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Kyrgyz leaders say constitution OK’d
Medvedev warns of extremists
Question of the Day
OSH, Kyrgyzstan | Barely two weeks after ethnic purges left many minority Uzbek communities in smoldering ruin, about two-thirds of Kyrgyzstan’s voters went to the polls Sunday to peacefully and overwhelmingly approve a new constitution they hoped would bring stability to the Central Asian nation.
However, Russian President Dmitry Medvedev warned that the vote could let extremists take power in the former Soviet republic. His remarks contrasted with the strong support Kyrgyzstan’s new government received from Moscow after a revolt in April.
The interim government had pressed on with the vote even though many of the 400,000 ethnic Uzbeks forced to flee have yet to return to their homes and neighborhoods.
The result gave legitimacy to the provisional government backed by most Uzbeks, though some of those displaced by violence were unable to vote Sunday. The interim government came to power after former President Kurmanbek Bakiyev was ousted in April after deadly street protests.
Interim President Roza Otunbayeva said she now would be inaugurated as a caretaker president and form her government. Its members will form a lawmaking assembly that will pass the necessary legislation until parliamentary elections in October.
“It will not be an interim but a legal and legitimate government,” Ms. Otunbayeva said. “We are leaving the word interim behind.”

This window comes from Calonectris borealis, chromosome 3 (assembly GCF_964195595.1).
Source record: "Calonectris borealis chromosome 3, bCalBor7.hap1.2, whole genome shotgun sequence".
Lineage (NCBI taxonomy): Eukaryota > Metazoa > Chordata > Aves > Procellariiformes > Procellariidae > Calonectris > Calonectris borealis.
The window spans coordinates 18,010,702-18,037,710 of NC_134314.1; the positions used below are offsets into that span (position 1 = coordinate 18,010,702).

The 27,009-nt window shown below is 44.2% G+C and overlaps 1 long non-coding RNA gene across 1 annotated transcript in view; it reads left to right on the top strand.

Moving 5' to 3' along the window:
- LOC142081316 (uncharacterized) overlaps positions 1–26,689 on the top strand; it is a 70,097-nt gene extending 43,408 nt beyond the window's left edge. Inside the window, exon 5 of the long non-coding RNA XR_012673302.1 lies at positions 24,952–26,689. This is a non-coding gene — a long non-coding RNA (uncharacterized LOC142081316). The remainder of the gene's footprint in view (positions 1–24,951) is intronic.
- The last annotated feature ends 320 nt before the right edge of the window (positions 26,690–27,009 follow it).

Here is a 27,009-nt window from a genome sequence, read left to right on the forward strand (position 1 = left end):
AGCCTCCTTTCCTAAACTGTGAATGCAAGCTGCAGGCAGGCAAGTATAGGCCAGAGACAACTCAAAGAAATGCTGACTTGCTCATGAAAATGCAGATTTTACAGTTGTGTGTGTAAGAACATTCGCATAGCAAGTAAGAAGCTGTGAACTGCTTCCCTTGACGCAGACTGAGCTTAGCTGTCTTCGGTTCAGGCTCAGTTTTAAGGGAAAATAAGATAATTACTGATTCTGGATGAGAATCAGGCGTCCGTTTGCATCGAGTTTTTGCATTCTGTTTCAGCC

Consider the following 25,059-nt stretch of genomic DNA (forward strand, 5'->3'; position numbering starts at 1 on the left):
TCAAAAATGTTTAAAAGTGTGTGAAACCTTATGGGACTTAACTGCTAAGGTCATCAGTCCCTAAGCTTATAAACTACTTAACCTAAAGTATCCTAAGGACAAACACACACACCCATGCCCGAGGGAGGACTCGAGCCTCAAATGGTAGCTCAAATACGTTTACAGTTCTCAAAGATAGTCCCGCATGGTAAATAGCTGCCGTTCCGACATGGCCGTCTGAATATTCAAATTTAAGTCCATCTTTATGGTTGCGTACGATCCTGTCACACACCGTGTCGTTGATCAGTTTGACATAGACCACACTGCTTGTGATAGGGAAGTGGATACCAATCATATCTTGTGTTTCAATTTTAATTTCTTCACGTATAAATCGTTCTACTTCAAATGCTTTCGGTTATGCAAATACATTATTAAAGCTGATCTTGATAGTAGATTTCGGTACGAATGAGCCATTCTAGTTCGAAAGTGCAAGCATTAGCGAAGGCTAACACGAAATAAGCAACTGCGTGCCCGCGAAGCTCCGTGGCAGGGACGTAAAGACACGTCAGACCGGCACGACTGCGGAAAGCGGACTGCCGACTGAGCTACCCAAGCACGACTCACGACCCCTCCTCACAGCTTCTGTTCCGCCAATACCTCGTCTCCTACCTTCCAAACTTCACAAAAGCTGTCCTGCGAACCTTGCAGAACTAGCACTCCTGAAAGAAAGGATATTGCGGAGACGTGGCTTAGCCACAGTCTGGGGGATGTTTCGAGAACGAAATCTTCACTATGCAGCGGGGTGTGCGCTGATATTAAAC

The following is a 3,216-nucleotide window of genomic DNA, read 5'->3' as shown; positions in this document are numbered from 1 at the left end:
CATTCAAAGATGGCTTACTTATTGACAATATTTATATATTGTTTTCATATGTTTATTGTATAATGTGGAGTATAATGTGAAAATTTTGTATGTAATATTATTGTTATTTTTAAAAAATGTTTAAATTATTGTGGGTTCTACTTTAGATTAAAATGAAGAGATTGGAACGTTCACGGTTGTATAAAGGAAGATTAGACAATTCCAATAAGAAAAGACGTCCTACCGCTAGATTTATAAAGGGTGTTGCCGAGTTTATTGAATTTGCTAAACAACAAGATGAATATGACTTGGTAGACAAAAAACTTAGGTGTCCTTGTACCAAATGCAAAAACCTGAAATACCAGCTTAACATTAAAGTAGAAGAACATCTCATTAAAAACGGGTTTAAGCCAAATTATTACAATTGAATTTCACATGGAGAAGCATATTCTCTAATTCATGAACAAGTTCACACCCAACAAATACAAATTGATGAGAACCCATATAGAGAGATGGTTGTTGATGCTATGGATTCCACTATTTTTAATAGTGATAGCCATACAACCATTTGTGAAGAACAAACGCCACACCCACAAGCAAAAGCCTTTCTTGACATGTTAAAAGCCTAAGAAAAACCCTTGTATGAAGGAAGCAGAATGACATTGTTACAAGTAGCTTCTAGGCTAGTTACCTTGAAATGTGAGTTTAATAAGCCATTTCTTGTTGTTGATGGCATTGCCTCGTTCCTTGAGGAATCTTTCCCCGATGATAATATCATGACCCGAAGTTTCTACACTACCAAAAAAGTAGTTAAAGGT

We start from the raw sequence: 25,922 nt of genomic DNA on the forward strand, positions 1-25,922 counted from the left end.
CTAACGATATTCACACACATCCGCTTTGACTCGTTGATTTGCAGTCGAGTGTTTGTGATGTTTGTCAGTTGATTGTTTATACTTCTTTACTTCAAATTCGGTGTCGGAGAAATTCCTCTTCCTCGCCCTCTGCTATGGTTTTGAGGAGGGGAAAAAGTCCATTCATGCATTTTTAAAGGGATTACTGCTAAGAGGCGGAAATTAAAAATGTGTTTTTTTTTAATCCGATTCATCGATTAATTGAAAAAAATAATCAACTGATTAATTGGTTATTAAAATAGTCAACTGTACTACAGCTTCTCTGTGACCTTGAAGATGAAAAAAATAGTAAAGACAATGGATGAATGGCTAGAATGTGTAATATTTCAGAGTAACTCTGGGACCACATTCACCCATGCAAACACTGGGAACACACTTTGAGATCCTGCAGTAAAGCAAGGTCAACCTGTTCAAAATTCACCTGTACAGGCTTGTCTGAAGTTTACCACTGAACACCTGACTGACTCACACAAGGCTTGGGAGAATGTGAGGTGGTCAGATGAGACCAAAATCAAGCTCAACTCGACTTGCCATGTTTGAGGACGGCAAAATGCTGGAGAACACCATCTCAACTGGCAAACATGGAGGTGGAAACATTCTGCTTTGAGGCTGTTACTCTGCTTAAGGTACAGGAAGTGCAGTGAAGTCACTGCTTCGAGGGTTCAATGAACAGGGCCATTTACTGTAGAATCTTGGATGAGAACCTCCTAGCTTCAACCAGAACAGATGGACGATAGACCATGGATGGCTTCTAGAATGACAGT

With more than 70 percent of all precincts counted, the Central Election Commission said more than 90 percent of those who cast ballots voted for the new constitution and just about 8 percent voted against it. Some 2.7 million people were eligible to vote, and turnout was nearly 70 percent, it said.
The Organization for Security and Cooperation in Europe had 25 observers monitoring the vote but none in Osh or Jalal-Abad — the cities were the violence was centered — because it still considered them too dangerous.
Activists and journalists in the south, however, saw no signs of election day violence. Dinara Oshurakhunova, who heads a democracy rights group monitoring Sunday’s vote, said despite the tensions in Osh, different ethnic groups voted in mixed neighborhoods.
“Most people here don’t even understand what they are voting for, they don’t understand what the issue is,” she said. “For them, taking part is simply an opportunity to stabilize the situation.”
Speaking after a Group of 20 summit in Toronto, Mr. Medvedev said Kyrgyzstan was a strategic partner of Russia and could make its own political choices. But he warned that the authorities in Bishkek were unable to ensure order in the country, which hosts U.S. and Russian military bases.
“Taking into account the fact that even now the authorities are unable to impose order, that the legitimacy of the authorities is low and its support creates a host of questions,” he said.
“Will this not lead to a chain of eternal problems — to reshuffles in parliament, to the rise to power of this or that political group, to authority being passed constantly from one hand to another, and, finally, will this not help those with extremist views to power?” he said. “This concerns me.”
• From combined dispatches
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